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The Learning Curve

Each private school has its own traditions, philosophies, teaching styles and more. How do you find the right match for your child?


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Whether a parent wants his or her child in a religious or secular environment is an important consideration, as religion undoubtedly shapes the school’s overall environment and curriculum. “I think [religion] is a big influence,” says Souza. “We make no apologies for being Catholic. We teach accepted Roman Catholic doctrine.” St. Francis’ students take a religious class each year, which can include world religions, church history or a class on the sacraments. They also attend religious assemblies once a month and an annual retreat led by the campus minister. Iolani School, one of the state’s largest private schools, was started by the Episcopal Church, and requires weekly chapel services, as well as more than two semesters of religious classes, including survey of world religions and Bible study, for kids in eighth through 12th grades.

At Pacific Buddhist Academy, the tenents of Buddhism permeate everything from the curriculum to discipline, even though only a small percentage of the students are practicing Buddhists. The Buddhist Living class, which all students must take every year, “isn’t so much on doctrine or facts about Buddhism,” says Toyama. “The main emphasis is on the student. For example, the first Noble Truth is life is suffering, which comes out of ignorance and attachment. We ask them to look at their lives—are there delusions or false attachments that you have? Are there Buddhist principles that can make your life one of less suffering?” Even disciplinary action takes a decidedly Buddhist approach. Instead of scraping gum from beneath desks, students go to lunch meditation, where they sit and reflect on the events and conditions that brought them there. “Meditation helps the transformation,” says Toyama. “And for a teen to sit still for 15 to 20 minutes without talking or sleeping is torture.”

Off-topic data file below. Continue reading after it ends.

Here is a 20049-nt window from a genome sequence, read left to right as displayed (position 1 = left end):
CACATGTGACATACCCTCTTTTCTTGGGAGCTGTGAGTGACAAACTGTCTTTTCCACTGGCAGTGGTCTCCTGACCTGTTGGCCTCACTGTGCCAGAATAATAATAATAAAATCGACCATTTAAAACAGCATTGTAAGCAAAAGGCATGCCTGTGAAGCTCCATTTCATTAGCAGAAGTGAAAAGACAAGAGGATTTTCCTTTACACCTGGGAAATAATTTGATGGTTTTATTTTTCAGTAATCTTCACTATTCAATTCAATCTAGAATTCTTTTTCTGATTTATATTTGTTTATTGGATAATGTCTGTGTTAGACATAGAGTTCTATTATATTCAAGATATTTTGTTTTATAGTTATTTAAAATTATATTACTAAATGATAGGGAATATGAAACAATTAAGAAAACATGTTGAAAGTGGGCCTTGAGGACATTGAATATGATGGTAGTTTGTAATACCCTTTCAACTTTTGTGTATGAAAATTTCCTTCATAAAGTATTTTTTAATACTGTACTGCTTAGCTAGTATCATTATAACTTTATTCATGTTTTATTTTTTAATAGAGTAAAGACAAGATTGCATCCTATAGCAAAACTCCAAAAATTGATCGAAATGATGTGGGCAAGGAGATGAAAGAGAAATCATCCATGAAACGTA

The single-gender issue remains a hot topic in education. Whether you’re for or against it, there’s no doubt that a single-sex campus feels decidedly different from a coed one. La Pietra has an I-am-girl, hear-me-roar approach, providing its all-female population with an education based on empowerment. “I’m so blown away by how physically free they can be,” says school head Nancy White. “They’re free from worrying about their appearance, which gives them the freedom to express their thoughts.”

St. Francis School students Maxyne Salvador, Samantha Lau and Chardonnay Pao.

photo: Olivier Koning

The effects of the school’s all-female enrollment trickles into the curriculum, resulting in such classes as Thinking Women, which looks at the lives of influential women throughout history and teaches logic. Other original class offerings include Math for Independent Women, a math class in which students learn how to manage a stock portfolio and invest in real estate, and Writing for Fanatics and forensic science. “Our teachers have the freedom to develop courses that interest them,” says White. “The forensic science class resulted from a teacher saying, Can I teach a class in this?'”

St. Francis School is about to figure out what a coed campus is like, after having been an all-girls establishment for 80-plus years. The change was motivated, says Souza, by a desire to serve more students, particularly the school’s preschool boys. The move will be gradual, with the first coed kindergarten class starting this year. A new grade will be added every year as that class moves up.

Souza acknowledges that the switch will change the campus atmosphere, though, she says, the girls were all for it. “The girls cheered when I told them last year,” she says. “But then I told them that we were starting with kindergarten.” Souza also says that the school is “not averse,” to having all-boys and all-girls classes in certain subject areas, such as math, science and English, but that the decision will depend on the particular student population. St. Francis’ change to coed will definitely influence the school culture, says Joyce Gregory Evans, as it requires teachers and the administration to take into consideration how they teach classes, what they teach (sex education, for example, would need to be changed to address boys’ needs), the actual physical needs of boys and girls (buildings may need to be altered), how to handle sports, scheduling and the arts, among other things.

Here in Hawaii, parents are blessed with a variety of private schools from which to choose. At your fingertips (and pocketbooks) are more options than you can probably fathom, and each school is remarkably different. The environment in which your child will spend his or her days is shaped by a large number of influences, among which are the curriculum, class structure, religion (or lack thereof), student population, teachers and traditions. All of these elements help to shape a school’s culture, and knowing what you want from each of these will go a long way in helping you choose the right school for your child.

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Honolulu Magazine May 2018
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